"In verbo veritatis" (2 Cor 6:7)

March 8, 2012

Variegated beauty

Filed under: Lent 2012 — komonchak @ 9:20 am

Cassiodorus and Augustine were the only patristic authors who left complete commentaries on the Psalms; but whereas in Augustine’s there’a lightning-flash of insight on every other page, Cassiodorus’ insights come much less frequently. Unlike Augustine, who was explaining the Psalms to his people, Cassiodorus was writing for monks, and one gets the impression that he was trying to help them overcome the boredom that can come from over-familiarity.

Although Psalm Ps 51[52] is a duplicate of Psalm 13[14], Cassiodorus gives two different interpretations of the one Psalm, and at the conclusion of his commentary, a reflection on sameness and difference uses some lovely images of the variegated beauty of the Scriptures:

We ought to give careful attention to the differences and similarities in these two psalms [Ps 51(52) and Ps 13(14)], where the same words yield different understandings. The clearest evidence of the brilliance of the Scriptures is that in the same words we are to understand different realities of the one faith. If gems radiate different light and colors, if birds are bright with varied colors, if the same body of a chameleon appears green at one moment, blue at another, rosy at another, pale at another, why should the Scriptures not have different understandings; after all, they are often compared to abysses. The sea shimmers differently as it ripples. This is why the orthodox Fathers say different things about a passage, and yet all of them are listened to with benefit. That’s why one of ours [St. Jerome] said: “The Scriptures are a pearl that can be pierced from every side.” (Cassiodorus on Ps 52, conclusion; PL 70, 381)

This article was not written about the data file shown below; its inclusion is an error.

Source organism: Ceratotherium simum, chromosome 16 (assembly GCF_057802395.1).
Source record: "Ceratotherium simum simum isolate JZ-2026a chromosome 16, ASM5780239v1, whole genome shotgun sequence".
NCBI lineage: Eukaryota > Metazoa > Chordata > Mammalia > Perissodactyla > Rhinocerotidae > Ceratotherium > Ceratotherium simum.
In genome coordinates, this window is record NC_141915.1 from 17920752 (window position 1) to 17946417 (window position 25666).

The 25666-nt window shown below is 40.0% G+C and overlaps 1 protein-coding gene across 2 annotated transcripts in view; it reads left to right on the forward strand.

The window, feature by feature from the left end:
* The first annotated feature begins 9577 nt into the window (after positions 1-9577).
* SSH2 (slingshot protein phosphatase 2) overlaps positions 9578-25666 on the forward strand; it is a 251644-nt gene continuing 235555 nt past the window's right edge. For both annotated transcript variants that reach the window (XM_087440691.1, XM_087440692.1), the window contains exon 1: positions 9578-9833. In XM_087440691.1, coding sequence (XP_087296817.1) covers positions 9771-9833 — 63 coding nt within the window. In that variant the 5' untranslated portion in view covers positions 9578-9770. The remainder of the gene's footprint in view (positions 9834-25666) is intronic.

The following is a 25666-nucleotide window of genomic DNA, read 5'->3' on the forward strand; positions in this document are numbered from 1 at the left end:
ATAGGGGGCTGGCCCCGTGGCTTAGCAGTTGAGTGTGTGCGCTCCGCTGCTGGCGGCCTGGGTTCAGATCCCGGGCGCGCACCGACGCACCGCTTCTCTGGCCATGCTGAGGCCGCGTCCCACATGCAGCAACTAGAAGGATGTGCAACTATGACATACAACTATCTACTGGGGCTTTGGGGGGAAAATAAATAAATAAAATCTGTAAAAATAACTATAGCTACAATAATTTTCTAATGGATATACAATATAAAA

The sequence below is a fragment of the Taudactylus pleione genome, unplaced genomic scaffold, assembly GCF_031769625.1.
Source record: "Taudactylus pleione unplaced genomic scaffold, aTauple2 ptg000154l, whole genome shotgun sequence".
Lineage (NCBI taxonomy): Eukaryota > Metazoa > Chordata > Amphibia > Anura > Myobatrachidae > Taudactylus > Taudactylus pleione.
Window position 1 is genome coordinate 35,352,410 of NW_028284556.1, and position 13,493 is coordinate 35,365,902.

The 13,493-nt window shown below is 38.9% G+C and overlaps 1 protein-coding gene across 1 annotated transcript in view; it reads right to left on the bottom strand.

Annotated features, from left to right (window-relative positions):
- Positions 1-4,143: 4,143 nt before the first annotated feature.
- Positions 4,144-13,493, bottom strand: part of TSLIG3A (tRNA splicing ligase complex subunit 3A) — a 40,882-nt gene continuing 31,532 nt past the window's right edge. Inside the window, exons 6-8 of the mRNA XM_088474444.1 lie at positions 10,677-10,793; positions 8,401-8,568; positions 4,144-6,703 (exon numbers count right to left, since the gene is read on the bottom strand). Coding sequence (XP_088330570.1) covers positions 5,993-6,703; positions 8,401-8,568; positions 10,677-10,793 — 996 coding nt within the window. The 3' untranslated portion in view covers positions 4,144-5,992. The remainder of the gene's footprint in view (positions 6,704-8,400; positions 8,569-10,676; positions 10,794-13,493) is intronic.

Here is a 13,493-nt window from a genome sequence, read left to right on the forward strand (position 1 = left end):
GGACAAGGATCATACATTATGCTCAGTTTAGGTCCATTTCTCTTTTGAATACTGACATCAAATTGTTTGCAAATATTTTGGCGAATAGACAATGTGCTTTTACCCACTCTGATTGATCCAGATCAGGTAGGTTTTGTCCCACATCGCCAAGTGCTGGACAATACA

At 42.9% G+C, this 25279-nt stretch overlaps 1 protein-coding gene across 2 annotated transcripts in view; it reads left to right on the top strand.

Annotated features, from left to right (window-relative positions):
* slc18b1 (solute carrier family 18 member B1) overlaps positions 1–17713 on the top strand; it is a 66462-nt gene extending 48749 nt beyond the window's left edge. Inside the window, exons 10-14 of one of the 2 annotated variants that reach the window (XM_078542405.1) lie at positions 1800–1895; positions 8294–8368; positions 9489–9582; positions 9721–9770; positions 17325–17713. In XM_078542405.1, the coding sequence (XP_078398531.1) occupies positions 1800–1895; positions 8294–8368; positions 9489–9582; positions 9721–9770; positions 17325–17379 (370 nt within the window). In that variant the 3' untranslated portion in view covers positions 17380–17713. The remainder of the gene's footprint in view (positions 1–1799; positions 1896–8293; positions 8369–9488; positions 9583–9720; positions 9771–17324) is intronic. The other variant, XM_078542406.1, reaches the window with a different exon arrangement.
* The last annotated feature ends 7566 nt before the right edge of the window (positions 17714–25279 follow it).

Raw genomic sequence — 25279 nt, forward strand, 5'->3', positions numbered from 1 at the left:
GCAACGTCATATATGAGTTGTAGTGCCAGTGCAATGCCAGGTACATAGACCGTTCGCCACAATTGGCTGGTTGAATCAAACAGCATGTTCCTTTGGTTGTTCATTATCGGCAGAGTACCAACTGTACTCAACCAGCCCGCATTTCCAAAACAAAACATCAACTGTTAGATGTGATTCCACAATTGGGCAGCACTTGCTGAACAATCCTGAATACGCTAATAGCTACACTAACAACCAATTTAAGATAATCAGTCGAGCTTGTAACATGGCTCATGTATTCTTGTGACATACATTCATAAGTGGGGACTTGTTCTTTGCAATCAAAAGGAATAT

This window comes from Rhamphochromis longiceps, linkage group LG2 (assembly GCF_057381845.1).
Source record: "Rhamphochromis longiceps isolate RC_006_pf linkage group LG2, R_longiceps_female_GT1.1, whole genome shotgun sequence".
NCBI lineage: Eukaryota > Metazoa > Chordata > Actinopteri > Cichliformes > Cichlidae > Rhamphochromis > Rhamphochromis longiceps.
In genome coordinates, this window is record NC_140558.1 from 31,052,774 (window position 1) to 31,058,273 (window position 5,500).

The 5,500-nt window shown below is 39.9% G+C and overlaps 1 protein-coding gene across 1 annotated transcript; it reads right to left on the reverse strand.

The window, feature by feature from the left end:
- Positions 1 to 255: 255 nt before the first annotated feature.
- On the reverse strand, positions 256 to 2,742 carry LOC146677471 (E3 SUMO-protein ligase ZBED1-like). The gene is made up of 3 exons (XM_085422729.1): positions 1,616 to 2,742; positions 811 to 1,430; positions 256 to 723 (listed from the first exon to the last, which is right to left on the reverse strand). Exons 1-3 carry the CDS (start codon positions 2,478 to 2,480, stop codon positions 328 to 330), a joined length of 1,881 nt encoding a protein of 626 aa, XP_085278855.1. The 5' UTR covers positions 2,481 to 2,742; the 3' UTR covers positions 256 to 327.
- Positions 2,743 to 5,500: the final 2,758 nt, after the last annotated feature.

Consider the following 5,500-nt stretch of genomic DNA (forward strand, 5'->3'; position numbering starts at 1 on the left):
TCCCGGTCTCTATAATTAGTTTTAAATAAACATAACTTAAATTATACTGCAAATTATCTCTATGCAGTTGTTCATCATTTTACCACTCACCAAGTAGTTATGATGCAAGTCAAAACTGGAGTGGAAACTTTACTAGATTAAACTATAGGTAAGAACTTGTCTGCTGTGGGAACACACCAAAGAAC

Leave a Comment »

No comments yet.

RSS feed for comments on this post. TrackBack URI

Leave a Reply

Fill in your details below or click an icon to log in:

WordPress.com Logo

You are commenting using your WordPress.com account. Log Out /  Change )

Google+ photo

You are commenting using your Google+ account. Log Out /  Change )

Twitter picture

You are commenting using your Twitter account. Log Out /  Change )

Facebook photo

You are commenting using your Facebook account. Log Out /  Change )


Connecting to %s

Blog at WordPress.com.

%d bloggers like this: